Stay tuned.

Same Old Same Old

  1. If you still think the property tax allowance tacked onto your telecom bills is somehow mandated by the government you are probably also a fanatic Spirit Airlines fan. Leaving aside universal service fund fees, mumbo-jumbo surcharges have grown from less than 2% to around 10% of the total bill, and that percentage is still climbing.

  2. Legislatures and regulatory agencies pass rules that make carriers responsible for things like E911 implementation and data security. The carriers' agenda is to use contracts to avoid those responsibilities by shifting them to customers.

    E911 is a good example. The FCC has regulations and many states have laws that require telcos to enhance their systems so that the actual location of an emergency caller is passed to the local public safety answering point (PSAP). The carriers have responded by pushing the responsibility onto their enterprise customers. If you occupy a large building, your service provider wants you to track the location of every phone and report it to the correct PSAP.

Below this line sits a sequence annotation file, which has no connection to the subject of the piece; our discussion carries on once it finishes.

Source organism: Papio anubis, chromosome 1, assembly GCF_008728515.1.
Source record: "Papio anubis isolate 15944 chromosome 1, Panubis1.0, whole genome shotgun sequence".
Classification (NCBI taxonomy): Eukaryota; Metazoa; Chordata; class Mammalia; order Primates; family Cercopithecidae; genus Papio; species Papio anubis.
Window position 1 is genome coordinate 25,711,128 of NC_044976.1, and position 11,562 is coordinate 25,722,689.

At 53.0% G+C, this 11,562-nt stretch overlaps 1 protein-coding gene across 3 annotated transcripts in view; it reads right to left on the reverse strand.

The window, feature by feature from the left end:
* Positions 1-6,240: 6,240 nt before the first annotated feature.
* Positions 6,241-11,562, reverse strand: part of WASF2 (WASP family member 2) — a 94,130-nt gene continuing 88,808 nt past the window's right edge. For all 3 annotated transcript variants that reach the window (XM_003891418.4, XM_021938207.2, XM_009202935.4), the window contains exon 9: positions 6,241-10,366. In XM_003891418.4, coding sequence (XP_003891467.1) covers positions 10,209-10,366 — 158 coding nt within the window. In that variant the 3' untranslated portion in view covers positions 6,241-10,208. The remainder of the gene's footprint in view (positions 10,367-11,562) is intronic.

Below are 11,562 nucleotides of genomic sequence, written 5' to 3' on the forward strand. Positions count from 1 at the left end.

Data security is another example. Various statutes (notably Gramm-Leach-Bliley for financial institutions and HIPAA for health care providers) not only impose privacy and data security requirements on target institutions, but also require those institutions to require their vendors to take steps to safeguard the privacy and security of confidential data to which those vendors have access. Telecom providers go to great lengths to avoid these responsibilities by demanding that their customers agree that the provider is somehow not subject to the laws' requirements, requiring customers to encrypt all data flowing through their networks, and/or disclaiming any liability to the customer or third parties for privacy and security breaches (including those caused by the provider's negligence).